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Asahi Linux Update Brings Experimental Apple M2 Support

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  • #51
    Originally posted by ldesnogu View Post
    Yes and llvm provides "ASIC" acceleration for SPEC which helps Apple chips. You won the stupidity award of the month. And that's not the first time you achieved that.
    I'd invite you to make an actual case but something tells me you won't.

    Yes and llvm provides "ASIC" acceleration for SPEC which helps Apple chips.
    Says who? Aside from you obviously.

    You won the stupidity award of the month.
    Because of what you said?

    And that's not the first time you achieved that.
    Oh, so you say it has happened before. Therefore logically, it must also be happening right now... Makes sense. Your entire chain of logic checks out!

    Seriously, do you even have the simplest idea how basic you are?
    Last edited by ddriver; 19 July 2022, 04:14 AM.

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    • #52
      Originally posted by qarium View Post

      of course... sunglasses in the night and "aluminium hat" ....
      I was refering to "They Live" a SicFi trash movie from the 80, but worth watching. Even DukeNukem got some lines copyed from that movie.

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      • #53
        Originally posted by hamishmb View Post

        No, I'm thanking Apple for designing power efficient hardware, and fixing bugs in their firmware that only affect Linux - see the posts that came before mine.
        The hardware you think Apple designed is a mix of ARM and PowerVR technology that Apple merged together. This is evident since the M1 has the same PACMAN bug as other ARM chips do. Also, what makes you think Apple patched their firmware for Linux and not Mac OSX?

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        • #54
          Originally posted by Dukenukemx View Post

          The hardware you think Apple designed is a mix of ARM and PowerVR technology that Apple merged together. This is evident since the M1 has the same PACMAN bug as other ARM chips do. Also, what makes you think Apple patched their firmware for Linux and not Mac OSX?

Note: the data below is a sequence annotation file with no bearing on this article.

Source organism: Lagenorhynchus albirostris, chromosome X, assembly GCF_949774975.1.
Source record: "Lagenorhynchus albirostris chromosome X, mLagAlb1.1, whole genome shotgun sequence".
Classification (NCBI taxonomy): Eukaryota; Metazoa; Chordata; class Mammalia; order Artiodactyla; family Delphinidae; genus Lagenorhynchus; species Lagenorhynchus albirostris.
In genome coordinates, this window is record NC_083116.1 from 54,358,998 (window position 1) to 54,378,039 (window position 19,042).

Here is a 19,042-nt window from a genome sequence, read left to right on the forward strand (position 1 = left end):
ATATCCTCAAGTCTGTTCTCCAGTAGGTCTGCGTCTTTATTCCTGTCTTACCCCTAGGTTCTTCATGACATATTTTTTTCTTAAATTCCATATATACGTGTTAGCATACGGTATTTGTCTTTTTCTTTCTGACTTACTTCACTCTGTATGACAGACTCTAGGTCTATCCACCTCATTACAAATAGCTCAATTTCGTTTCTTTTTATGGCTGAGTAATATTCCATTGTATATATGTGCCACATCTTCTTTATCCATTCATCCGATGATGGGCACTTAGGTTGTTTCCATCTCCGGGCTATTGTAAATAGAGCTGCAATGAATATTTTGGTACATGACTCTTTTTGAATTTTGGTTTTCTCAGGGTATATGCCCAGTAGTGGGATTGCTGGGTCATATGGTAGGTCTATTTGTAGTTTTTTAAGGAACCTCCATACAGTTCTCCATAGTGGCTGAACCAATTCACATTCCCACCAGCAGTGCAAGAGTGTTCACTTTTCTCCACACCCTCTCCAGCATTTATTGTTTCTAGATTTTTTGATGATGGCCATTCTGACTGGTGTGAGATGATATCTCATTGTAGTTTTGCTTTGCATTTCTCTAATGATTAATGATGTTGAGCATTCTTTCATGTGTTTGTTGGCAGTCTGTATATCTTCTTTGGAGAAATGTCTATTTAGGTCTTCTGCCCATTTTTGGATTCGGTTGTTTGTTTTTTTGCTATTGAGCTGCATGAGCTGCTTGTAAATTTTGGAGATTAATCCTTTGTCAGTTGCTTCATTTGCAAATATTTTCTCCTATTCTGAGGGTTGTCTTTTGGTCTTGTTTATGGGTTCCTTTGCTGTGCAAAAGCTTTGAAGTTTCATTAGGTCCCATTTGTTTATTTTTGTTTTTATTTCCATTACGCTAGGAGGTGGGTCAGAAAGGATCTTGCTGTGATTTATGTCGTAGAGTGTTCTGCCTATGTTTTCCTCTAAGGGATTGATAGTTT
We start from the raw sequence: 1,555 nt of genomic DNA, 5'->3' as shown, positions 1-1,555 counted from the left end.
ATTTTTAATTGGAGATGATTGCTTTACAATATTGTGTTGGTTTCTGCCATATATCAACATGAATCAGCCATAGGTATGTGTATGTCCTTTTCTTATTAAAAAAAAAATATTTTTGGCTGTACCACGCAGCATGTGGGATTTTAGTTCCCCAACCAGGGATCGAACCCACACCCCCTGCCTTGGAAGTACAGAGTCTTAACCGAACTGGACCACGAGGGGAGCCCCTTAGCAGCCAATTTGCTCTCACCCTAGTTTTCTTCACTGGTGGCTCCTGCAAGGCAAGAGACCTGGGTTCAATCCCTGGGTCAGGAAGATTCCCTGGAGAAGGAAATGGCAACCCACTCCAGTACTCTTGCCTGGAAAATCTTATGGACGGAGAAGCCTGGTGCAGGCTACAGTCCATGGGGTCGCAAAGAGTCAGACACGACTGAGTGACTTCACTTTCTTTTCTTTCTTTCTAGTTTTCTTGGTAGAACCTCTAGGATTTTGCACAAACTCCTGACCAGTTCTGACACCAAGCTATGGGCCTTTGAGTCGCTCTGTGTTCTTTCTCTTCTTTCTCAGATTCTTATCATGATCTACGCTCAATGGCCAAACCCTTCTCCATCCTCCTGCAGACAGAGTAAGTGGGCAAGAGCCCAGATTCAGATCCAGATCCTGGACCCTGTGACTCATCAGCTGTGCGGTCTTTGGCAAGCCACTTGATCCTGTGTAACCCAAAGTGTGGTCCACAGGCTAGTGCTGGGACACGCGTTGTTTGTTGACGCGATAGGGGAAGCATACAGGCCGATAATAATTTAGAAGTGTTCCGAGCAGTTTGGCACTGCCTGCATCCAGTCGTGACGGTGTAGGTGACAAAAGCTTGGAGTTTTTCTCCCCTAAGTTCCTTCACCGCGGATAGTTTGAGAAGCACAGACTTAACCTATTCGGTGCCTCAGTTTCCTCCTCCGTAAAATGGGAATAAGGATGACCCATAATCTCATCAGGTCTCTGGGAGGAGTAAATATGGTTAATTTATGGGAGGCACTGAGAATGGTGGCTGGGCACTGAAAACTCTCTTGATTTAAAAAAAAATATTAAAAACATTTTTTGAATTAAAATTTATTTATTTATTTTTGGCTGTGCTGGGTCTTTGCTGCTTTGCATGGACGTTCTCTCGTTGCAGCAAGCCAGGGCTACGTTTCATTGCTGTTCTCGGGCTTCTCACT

I'm not saying that they made an entire ISA from scratch, no, but they did a lot of the work on M1 and M2. Especially eg the Apple Fabric that you find on the M1 Ultra and Max SoCs.

          As for Apple fixing things, reading the Asahi blog, though I can't remember which post. Also, a commenter here mentioned this too.

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          • #55
            Originally posted by ddriver View Post
            I think apple deliberately paid for that type of promotion to the tech "journalists" / corporate shills, for a number of reasons, the immediately obvious ones being "look at how glorious our cpu is" and "hide the true origin of improvements at soc level, provide misdirection to the competition". I remember Ian at AT mindlessly parroting their marketing slides, on subjects he has proven time and time again to be conceptually clueless. But the fact is there was no magic or awesomeness to the M1, it was a process node advantage, quite fast integrated memory, and a lot of non-cpu accelerators. This thing had 20 billion transistors, when an 8 core amd apu had about 10. It is evident when it is running general purpose code, and it is evident when it is running translated code that has no way to directly tap into accelerator apis. Any performance or efficiency advantages evaporate, solid proof it is all in the accelerators, and the actual cpu part is ... somewhere in the ballpark of zen 2, just on 5 nm.